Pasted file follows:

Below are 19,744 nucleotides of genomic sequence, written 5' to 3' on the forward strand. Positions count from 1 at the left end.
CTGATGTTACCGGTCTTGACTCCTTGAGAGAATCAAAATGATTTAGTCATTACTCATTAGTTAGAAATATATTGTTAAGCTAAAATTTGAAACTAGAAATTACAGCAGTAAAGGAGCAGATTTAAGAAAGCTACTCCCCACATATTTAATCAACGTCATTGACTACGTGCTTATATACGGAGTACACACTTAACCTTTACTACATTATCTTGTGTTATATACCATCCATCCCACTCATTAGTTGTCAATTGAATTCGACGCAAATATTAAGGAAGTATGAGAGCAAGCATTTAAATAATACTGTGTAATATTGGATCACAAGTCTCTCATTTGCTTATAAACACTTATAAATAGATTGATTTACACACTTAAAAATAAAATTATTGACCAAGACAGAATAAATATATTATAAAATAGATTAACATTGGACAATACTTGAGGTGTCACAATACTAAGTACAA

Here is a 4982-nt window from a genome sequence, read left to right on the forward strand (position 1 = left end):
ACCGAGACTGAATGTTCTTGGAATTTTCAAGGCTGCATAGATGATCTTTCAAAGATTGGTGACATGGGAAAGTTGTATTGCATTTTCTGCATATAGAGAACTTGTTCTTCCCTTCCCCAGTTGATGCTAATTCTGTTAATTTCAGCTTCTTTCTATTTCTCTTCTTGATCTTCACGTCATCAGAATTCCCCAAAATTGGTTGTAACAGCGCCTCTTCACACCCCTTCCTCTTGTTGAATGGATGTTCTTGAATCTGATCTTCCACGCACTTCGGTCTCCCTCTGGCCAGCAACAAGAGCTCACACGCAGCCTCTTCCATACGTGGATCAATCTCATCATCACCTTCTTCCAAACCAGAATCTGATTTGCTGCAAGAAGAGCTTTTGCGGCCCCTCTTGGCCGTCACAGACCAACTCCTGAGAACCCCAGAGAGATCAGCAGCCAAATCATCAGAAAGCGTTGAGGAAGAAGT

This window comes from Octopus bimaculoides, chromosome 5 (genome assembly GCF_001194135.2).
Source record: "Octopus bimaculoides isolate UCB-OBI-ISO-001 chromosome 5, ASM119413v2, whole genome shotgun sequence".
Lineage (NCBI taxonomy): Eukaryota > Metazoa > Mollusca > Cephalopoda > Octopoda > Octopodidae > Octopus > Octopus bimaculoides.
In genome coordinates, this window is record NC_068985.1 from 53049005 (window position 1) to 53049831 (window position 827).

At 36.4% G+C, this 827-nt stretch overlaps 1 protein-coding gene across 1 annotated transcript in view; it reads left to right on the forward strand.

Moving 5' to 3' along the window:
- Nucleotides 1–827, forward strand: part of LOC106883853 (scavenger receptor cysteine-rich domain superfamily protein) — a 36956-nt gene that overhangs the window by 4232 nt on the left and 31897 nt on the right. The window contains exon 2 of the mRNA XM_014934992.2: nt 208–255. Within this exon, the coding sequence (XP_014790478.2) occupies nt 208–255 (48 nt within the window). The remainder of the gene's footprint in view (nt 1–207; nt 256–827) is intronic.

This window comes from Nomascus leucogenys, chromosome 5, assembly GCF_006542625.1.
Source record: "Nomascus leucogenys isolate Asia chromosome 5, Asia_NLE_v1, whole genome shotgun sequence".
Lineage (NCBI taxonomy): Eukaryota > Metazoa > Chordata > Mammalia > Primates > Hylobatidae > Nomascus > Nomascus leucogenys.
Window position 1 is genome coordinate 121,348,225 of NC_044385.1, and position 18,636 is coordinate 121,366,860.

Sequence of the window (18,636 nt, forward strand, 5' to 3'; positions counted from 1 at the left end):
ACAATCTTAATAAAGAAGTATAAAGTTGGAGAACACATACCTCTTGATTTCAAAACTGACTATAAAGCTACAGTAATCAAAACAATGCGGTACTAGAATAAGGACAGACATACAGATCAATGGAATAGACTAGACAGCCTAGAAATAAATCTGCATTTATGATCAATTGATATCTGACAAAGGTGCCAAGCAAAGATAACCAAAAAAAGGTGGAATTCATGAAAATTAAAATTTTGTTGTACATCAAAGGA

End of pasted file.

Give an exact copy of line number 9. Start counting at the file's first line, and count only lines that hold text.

At 36.4% G+C, this 827-nt stretch overlaps 1 protein-coding gene across 1 annotated transcript in view; it reads left to right on the forward strand.